- The Supreme Court has agreed to hear a case that will decide the fate of Biden’s debt forgiveness plan in February.
- Biden’s debt relief plan relies on the 2003 HEROES Act, which allows the federal government to change student loan programs in response to national emergencies.
- Through amicus briefs, 23 states now oppose the president’s plan for debt cancellation.
Even before the U.S. Supreme Court agreed to fast-track a challenge to President Joe Biden’s federal student loan forgiveness plan, battle lines were being drawn through amicus curiae briefs filings in the case.
The legal statements and arguments fall on both sides of the lawsuit, which involves six Republican-led states and has already blocked the implementation of the president’s plan.
More states have now weighed in, while advocacy groups show support for Biden and the Department of Education (ED).
Most notably, a coalition of 17 additional states filed a joint brief in support of blocking forgiveness.
Those states included:
- New Hampshire
- North Dakota
- West Virginia
Here are additional insights the recently filed amicus briefs provide on how each side might argue their case.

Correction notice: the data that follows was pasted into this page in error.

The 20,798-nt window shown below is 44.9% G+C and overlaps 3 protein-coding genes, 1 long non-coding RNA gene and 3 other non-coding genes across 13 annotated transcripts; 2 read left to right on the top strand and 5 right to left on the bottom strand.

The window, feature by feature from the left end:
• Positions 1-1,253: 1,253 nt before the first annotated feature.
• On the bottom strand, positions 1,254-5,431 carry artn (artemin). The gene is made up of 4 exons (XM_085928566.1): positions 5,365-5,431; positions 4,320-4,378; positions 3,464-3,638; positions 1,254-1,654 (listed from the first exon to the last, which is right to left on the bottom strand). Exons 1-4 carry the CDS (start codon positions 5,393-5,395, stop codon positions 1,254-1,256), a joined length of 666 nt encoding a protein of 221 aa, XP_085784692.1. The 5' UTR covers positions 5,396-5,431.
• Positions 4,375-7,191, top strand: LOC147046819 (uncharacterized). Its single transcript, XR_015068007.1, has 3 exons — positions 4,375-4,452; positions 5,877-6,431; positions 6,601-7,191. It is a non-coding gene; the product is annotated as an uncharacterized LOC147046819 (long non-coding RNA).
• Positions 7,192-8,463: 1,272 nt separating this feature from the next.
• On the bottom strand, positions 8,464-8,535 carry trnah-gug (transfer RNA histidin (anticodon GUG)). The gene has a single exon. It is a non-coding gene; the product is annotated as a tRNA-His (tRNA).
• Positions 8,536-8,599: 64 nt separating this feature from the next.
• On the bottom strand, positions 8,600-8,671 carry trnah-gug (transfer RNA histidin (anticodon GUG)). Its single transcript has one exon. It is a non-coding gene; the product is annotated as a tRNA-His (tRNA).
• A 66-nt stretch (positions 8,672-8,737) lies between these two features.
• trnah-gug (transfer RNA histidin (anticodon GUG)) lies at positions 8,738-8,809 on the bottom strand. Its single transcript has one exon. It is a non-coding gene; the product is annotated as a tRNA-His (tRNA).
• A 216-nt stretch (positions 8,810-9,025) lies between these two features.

Debt Relief Hinges on HEROES Act
Each amicus brief spends a significant amount of time focused on the Higher Education Relief Opportunities for Students (HEROES) Act originally passed in 2002 that became law in 2003.
The law allows the secretary of education to “waive or modify” student financial assistance programs for those who have “suffered direct economic hardship as a direct result of a war or other military operation or national emergency.”
Biden’s administration invoked this law when it vowed to cancel up to $20,000 per borrower. The president said the COVID-19 pandemic qualifies as a national emergency, so the HEROES Act applies.
From the beginning, Biden stated that borrowers have become reliant on the payment pause in the wake of the pandemic. Therefore, resuming payments without discharging some loan amounts will likely lead to an influx of loan defaults and leave borrowers in a worse position than before the emergency.
In late September, Arkansas, Iowa, Kansas, Missouri, Nebraska, and South Carolina sued to block the plan, alleging that Biden’s plan to wipe out wide swaths of student debt will cost them revenue from servicing loans and taxes. They also claim that the Department of Education (ED) doesn’t have the authority to carry out the plan.
A district court judge later tossed the lawsuit, ruling that the six states didn’t have standing to sue. However, an appeals court in late October sided with the plaintiffs, blocking Biden’s program and causing ED to yank the online application for debt forgiveness.
Biden last month extended a pause on federal student loan payments to July 2023. At the time, he said the extension would allow the Supreme Court time to make a ruling in the case.
The Case for Using the HEROES Act
One amicus brief of potential importance came from former Congressman George Miller, described as one of the “chief architects” of the 2003 HEROES Act and other associated versions of the bill.